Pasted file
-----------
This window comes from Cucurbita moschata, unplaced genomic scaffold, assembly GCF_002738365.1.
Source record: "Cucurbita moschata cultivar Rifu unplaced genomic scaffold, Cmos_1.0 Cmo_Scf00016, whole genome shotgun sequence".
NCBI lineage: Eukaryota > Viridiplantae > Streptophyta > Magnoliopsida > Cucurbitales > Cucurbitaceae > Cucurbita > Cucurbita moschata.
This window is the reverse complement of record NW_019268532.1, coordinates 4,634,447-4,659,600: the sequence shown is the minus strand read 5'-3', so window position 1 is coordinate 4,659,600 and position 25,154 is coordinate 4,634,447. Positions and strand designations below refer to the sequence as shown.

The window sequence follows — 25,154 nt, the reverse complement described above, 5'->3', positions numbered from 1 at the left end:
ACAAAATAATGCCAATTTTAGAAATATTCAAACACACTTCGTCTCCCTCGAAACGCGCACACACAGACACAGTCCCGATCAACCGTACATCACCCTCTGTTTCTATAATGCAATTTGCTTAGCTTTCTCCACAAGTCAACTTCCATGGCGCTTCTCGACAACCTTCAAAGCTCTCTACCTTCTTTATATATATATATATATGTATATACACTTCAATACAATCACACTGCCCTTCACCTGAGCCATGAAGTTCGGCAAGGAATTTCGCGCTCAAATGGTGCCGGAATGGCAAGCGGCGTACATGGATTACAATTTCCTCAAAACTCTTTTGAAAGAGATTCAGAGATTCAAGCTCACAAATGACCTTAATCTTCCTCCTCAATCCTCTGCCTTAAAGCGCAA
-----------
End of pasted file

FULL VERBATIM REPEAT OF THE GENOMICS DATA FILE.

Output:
This window comes from Cucurbita moschata, unplaced genomic scaffold, assembly GCF_002738365.1.
Source record: "Cucurbita moschata cultivar Rifu unplaced genomic scaffold, Cmos_1.0 Cmo_Scf00016, whole genome shotgun sequence".
NCBI lineage: Eukaryota > Viridiplantae > Streptophyta > Magnoliopsida > Cucurbitales > Cucurbitaceae > Cucurbita > Cucurbita moschata.
This window is the reverse complement of record NW_019268532.1, coordinates 4,634,447-4,659,600: the sequence shown is the minus strand read 5'-3', so window position 1 is coordinate 4,659,600 and position 25,154 is coordinate 4,634,447. Positions and strand designations below refer to the sequence as shown.

The window sequence follows — 25,154 nt, the reverse complement described above, 5'->3', positions numbered from 1 at the left end:
ACAAAATAATGCCAATTTTAGAAATATTCAAACACACTTCGTCTCCCTCGAAACGCGCACACACAGACACAGTCCCGATCAACCGTACATCACCCTCTGTTTCTATAATGCAATTTGCTTAGCTTTCTCCACAAGTCAACTTCCATGGCGCTTCTCGACAACCTTCAAAGCTCTCTACCTTCTTTATATATATATATATATGTATATACACTTCAATACAATCACACTGCCCTTCACCTGAGCCATGAAGTTCGGCAAGGAATTTCGCGCTCAAATGGTGCCGGAATGGCAAGCGGCGTACATGGATTACAATTTCCTCAAAACTCTTTTGAAAGAGATTCAGAGATTCAAGCTCACAAATGACCTTAATCTTCCTCCTCAATCCTCTGCCTTAAAGCGCAA